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‘Nobody wins here’: Fife holiday providers fear many will give up due to new licensing laws

Moira fears short-term lets licensing will force many out of business.  Picture Steve Brown / DCT Media
Moira fears short-term lets licensing will force many out of business. Picture Steve Brown / DCT Media

Fife holiday home owners have expressed dismay after MSPs rejected pleas to ditch new licensing laws for short-term lets.

Moira Henderson and Daryl Wilson fear many accommodation providers could be forced to close if the scheme proves too costly to manage.

And Moira said that could impact holidaymakers looking for staycations in the wake of the Covid pandemic.

Moira Henderson is chairwoman of Fife Tourism Partnership
Moira Henderson is chairwoman of Fife Tourism Partnership. Picture Steve Brown / DCT Media.

She has accused parliament of disregarding the views of the tourism sector.

And she said: “Why would any country impose this on one of their major industries when we’re still reeling from Covid?”

Daryl added: “Nobody wins here – not the economy, not local people and not holidaymakers.”

MSPs voted to better regulate the sector following concerns over the impact of Airbnb-type properties on communities.

In Edinburgh in particular, people have complained about noise, anti-social behaviour and the removal of properties from the housing market.

It means landlords in Scotland will now be required to have licences for short-term property lets.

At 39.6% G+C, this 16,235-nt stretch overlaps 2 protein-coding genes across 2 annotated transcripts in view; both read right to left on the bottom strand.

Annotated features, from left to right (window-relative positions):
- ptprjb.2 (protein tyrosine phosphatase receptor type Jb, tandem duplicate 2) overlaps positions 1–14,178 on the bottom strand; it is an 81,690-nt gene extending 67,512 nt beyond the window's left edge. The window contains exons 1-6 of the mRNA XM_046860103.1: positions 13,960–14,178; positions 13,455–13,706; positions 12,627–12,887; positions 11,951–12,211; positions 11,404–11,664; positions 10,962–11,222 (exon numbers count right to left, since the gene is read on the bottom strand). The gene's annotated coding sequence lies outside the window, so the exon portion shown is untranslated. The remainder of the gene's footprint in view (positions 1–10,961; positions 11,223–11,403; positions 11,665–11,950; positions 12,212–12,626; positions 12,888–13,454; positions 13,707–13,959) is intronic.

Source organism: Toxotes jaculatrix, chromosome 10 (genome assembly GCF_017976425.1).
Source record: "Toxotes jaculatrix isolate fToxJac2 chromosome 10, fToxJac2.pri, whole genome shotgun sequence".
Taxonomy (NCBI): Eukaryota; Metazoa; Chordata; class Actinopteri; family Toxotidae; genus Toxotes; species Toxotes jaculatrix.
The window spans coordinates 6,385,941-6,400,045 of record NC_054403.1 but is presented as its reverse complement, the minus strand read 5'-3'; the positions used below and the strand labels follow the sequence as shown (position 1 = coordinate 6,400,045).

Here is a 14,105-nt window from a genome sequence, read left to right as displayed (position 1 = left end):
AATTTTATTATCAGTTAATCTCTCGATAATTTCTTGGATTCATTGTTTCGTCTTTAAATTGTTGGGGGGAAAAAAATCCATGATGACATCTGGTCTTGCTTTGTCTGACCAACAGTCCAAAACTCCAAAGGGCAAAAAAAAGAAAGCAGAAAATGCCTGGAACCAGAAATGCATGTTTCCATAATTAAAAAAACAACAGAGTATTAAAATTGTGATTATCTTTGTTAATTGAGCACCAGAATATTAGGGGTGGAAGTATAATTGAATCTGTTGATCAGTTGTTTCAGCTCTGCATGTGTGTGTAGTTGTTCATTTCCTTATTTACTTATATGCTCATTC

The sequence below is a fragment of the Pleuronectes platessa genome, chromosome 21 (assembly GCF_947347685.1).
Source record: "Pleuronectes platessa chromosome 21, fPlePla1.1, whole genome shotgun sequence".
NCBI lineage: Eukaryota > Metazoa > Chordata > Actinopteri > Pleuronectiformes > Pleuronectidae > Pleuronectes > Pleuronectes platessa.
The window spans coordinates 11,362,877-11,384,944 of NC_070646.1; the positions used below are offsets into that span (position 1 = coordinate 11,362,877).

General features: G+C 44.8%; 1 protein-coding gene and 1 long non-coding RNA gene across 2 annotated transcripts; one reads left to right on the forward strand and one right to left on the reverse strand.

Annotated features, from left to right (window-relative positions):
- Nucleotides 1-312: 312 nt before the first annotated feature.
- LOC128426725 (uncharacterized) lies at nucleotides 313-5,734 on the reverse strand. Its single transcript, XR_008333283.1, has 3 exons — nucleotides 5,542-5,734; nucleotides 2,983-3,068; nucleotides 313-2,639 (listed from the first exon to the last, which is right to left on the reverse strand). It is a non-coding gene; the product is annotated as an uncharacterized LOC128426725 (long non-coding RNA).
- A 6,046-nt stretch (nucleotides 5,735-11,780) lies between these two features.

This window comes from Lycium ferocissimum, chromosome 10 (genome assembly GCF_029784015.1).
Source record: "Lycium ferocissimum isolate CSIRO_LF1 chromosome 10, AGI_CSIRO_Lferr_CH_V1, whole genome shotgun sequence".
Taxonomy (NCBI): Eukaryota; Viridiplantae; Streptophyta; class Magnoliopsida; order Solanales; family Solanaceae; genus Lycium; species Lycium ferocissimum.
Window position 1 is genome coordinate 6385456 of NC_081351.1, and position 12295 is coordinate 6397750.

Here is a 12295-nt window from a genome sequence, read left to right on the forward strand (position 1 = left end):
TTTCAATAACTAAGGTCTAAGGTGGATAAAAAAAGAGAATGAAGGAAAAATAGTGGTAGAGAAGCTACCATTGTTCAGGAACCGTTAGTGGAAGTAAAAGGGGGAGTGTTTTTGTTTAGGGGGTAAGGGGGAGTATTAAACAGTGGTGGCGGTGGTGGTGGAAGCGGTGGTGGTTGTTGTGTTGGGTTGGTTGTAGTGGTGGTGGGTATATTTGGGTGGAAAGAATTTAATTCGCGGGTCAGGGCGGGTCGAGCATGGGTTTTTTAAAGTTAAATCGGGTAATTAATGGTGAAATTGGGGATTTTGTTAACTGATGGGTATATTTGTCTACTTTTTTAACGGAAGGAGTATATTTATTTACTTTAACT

Under the new law, local councils will have until October 2022 to set up a licensing scheme.

And existing operators must apply for a licence by April 2023.

Local authorities will set fees to cover the cost of administering the scheme.

Half of self-catering providers ‘will just give up’

And it is the uncertainty around costs that is worrying Moira and Daryl.

“People who have been running responsible businesses for donkeys years will now have to suffer because of what was happening in Edinburgh,” said Moira, who runs The Rings near Chance Inn.

“The industry did a survey and approximately 50% of self-catering providers said they would just give up if this came in.

“Even if only half of those do, then it’s still a lot.

“We’re already struggling at peak times to cover the market because of the increase in staycations.”

Daryl Wilson is concerned about the impact of short-term lets licensing laws.
Daryl Wilson. Picture Steve Brown/DCT Media.

She added: “Parliament has totally ignored all – and I mean all – advice from the industry.

“And it’s not just a big issue for hospitality, it’s a big issue for folk who are going to be looking for accommodation.”

Daryl, who runs three properties in the East Neuk, fears her business is on the line.

The licensing scheme comes on the back of moves to implement control areas for short-term lets across Fife.

And Daryl said: “The people implementing this have no clue of the issues.

“Many people will just stop doing it because it’s too onerous.”

Short-term lets licensing ‘a significant milestone’

However, housing secretary Shona Robison said the legislation would help ensure short-term lets were safe.

And she added local communities would find it easier to take action if they were impacted by holiday properties.

MSPs backed the introduction of regulation by 87 votes to 33.

And Ms Robison hailed the move as “a significant milestone”.

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